It takes a lot of concentration and practice to get good at this game and it can be tough at first for young children but they will soon catch on and start outsmarting you.
Here are the rules of the game:
- Draw the outline (as in the pic above)
- Assign a symbol to each player (one player is naughts, one is crosses)
- Taking turns, place your mark (0 or X) in an open square
- To win the game, you must make a row (horizontal, vertical or diagonal) with your symbol
This game can be played on a chalkboard, whiteboard, paper or a Tic Tac Toe board.
3. Ant or Elephant
Show your child a picture of an ant and a picture of an elephant. Play the game by asking, “Would you rather be an ant or an elephant?” Your child has to pick an answer and explain why.
This is a great decision-making activity for kids that will also build their thinking and reasoning skills.
You can use any kind of animal, person or quality as an example.
Keep a box with picture cards in and play it regularly. You can also ask your child to make up her own.
Here are some more examples:
- Would you rather be tall or smart?
- Would you rather be a doctor or a builder?
- Would you rather be a fox or a tortoise?
Here are 100 Fun Would You Rather questions for kids.
4. Hide and Seek
One of the most traditional and played games of all time, hide-and-seek can be a great decision-making game.
Add a new rule that you cannot hide in the same place twice and your children will have to continuously be thinking of new places to hide. The wrong choice will result in them being found too easily!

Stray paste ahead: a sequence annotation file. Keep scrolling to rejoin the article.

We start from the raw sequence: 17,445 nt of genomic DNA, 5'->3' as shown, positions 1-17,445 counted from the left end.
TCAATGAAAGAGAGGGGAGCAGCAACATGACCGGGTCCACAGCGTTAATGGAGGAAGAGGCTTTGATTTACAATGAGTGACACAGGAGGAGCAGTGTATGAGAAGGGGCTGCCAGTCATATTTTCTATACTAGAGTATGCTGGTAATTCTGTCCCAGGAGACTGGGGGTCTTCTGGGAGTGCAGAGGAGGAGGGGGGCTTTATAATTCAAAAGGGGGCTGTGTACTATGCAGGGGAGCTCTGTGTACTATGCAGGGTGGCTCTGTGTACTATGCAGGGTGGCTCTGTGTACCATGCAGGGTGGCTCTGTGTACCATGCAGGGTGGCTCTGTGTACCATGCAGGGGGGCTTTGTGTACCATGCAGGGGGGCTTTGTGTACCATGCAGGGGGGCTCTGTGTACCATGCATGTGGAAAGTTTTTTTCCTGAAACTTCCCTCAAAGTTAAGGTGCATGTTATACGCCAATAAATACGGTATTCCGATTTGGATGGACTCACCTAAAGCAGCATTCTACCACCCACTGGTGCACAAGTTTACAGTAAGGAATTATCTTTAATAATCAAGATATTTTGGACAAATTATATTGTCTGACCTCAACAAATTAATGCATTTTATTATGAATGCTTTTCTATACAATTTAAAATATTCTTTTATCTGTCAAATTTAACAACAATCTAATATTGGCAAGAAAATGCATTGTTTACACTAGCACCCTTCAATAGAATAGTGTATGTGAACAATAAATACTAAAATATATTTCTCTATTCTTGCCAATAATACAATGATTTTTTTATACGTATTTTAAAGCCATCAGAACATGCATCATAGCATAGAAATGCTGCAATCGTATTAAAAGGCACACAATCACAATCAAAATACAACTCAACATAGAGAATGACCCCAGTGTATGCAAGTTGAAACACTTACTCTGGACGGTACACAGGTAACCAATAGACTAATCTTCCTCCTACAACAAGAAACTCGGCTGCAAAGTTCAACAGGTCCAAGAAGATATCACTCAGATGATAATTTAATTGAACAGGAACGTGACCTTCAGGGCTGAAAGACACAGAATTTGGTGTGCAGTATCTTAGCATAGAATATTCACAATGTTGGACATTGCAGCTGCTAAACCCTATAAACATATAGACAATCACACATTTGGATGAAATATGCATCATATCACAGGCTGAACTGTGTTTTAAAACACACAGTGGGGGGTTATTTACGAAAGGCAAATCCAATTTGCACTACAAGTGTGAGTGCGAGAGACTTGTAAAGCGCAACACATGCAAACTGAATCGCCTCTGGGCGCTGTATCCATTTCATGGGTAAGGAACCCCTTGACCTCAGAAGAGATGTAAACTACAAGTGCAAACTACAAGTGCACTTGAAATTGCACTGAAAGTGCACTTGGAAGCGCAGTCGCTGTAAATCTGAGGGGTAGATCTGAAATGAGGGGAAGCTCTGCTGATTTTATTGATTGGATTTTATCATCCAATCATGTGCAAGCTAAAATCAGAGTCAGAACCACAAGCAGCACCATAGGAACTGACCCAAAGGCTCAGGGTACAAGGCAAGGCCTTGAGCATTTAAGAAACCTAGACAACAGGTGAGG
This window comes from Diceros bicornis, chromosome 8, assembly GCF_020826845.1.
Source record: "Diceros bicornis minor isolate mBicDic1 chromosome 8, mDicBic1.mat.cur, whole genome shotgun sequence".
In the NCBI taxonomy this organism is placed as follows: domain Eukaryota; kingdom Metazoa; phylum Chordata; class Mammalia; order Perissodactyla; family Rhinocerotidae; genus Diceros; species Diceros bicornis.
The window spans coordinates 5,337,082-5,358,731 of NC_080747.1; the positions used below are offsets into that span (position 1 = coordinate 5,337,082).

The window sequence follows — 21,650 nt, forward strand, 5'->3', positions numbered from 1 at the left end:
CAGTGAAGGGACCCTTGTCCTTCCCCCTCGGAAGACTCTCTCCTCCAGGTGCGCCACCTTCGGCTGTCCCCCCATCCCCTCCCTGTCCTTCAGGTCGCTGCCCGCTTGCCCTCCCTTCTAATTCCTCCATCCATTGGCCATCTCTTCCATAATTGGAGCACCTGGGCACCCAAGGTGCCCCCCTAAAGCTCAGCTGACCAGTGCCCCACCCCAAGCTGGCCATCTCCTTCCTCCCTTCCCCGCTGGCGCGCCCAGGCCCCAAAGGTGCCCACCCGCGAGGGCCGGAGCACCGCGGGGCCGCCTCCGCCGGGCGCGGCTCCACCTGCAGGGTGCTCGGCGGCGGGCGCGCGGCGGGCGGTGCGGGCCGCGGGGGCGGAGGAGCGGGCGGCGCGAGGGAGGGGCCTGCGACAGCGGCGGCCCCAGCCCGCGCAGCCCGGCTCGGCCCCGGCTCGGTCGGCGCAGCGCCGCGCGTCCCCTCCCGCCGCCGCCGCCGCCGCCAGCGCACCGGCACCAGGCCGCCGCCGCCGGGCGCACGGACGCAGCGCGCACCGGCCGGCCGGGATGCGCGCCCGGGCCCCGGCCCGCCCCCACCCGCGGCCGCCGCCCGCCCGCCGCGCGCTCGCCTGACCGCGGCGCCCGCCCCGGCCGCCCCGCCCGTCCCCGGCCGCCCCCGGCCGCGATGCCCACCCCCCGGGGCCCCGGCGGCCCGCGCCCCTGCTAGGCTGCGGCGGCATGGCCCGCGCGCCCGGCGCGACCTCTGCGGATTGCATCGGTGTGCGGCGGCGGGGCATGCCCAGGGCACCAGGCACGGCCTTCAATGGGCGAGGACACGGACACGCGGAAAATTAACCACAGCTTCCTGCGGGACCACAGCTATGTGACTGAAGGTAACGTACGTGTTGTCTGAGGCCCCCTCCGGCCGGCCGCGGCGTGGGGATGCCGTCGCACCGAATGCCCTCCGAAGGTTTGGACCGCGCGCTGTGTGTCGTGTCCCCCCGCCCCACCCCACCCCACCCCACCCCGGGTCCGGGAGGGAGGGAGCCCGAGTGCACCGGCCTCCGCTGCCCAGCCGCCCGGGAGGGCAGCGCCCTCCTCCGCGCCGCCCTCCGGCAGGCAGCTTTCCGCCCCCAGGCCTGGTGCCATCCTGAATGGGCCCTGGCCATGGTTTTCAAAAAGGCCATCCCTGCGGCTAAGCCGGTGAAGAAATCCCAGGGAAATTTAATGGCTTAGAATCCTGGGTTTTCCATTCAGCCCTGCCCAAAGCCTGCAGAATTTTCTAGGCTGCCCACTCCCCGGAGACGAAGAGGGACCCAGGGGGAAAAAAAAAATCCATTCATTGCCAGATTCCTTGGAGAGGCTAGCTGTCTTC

5. How the Story Goes
This game can be part your evening bedtime story routine. Choose a story your child hasn’t heard before and read the first few pages. Then offer two alternative paths:
- Bear decided to go for a walk in the woods.
- Bear decided to have a picnic with his friends.
Ask your child to choose which path she likes more and to tell the rest of the story by using her imagination.
Or, offer two alternate endings:
- The girl married the prince.
- The girl didn’t want to marry the prince.
Tell the story to get to the ending.
6. Pick Up Sticks
It requires making a very careful decision about which stick to move each time. Making the wrong decision will result in losing a turn.
This is how you play the game:
- Hold the sticks upright in your fist on a table or floor
- Let go and let the sticks fall wherever they land
- Take turns to remove one stick from the pile at a time, without moving any other sticks
- Sticks that are lying on the surface and not touching others are easy to remove but sticks that are touching others must be carefully lifted with your hands or by using another stick
- If you move another stick while trying to lift one, you have to leave your stick on the pile and let the other player have a turn
- The winner is the person with the most sticks at the end
During this game, children learn to recognize which sticks are too lodged in to be moved easily and how moving a stick will affect the others around it. It requires lots of practice and will also develop your child’s fine motor skills and concentration span.
This game is simple enough for preschoolers to play and requires them to decide which pieces to play each time it is their turn. They have to consider which piece is suitable and which to choose if they have more than one option in a turn.
Here is a video with the rules of dominoes for a refresher.
Here’s a great set of dominoes for kids.
8. Memory Game
A memory game can be played with a set of picture cards (with exact pairs). This is how you play:
- Turn all the cards face down on the table
- Take turns to choose two cards each and turn them face up